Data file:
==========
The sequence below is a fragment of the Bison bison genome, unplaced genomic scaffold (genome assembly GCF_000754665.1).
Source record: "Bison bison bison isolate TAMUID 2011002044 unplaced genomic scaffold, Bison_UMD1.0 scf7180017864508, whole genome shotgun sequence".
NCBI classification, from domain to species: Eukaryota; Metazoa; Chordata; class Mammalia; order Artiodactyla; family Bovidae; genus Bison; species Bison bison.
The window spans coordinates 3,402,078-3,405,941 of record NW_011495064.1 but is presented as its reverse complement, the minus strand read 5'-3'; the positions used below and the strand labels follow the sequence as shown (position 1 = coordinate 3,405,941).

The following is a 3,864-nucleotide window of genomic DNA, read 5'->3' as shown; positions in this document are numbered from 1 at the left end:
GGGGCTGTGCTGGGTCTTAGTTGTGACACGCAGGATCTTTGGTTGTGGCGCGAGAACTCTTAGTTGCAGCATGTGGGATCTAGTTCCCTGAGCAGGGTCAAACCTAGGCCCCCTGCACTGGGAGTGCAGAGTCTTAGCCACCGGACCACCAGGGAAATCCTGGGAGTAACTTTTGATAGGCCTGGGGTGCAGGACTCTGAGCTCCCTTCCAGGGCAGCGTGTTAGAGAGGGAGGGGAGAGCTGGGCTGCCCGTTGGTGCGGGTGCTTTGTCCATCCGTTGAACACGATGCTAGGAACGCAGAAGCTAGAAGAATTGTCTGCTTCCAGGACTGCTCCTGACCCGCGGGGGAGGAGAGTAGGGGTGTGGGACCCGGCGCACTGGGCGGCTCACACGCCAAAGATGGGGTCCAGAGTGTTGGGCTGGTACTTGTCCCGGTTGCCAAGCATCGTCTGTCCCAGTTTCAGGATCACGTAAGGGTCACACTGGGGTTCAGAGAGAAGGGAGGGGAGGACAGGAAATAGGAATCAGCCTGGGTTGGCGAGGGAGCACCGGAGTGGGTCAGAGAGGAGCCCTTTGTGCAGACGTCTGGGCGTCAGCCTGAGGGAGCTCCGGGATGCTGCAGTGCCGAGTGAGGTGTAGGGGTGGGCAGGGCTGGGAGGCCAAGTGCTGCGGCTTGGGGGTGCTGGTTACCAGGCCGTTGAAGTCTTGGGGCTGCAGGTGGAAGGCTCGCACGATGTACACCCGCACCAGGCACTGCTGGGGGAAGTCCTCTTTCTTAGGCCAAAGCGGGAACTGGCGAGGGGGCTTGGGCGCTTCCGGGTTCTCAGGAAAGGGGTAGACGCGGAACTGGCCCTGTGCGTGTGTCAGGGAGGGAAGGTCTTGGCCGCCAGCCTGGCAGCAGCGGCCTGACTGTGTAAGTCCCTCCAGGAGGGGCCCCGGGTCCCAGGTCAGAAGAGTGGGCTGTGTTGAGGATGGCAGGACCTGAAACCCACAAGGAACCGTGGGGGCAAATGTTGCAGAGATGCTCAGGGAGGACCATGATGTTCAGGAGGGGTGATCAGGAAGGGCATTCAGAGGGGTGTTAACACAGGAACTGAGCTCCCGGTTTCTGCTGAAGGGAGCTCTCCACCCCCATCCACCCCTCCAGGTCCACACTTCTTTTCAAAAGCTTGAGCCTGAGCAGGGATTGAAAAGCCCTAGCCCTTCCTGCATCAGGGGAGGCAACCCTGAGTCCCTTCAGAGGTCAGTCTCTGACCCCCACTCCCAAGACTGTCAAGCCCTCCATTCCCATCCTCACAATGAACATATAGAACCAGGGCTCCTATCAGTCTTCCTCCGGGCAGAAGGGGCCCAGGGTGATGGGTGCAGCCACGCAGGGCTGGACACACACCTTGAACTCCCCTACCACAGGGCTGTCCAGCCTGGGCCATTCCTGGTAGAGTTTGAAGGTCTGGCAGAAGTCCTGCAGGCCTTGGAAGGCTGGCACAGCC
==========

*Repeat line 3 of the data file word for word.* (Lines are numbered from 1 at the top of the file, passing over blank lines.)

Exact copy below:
NCBI classification, from domain to species: Eukaryota; Metazoa; Chordata; class Mammalia; order Artiodactyla; family Bovidae; genus Bison; species Bison bison.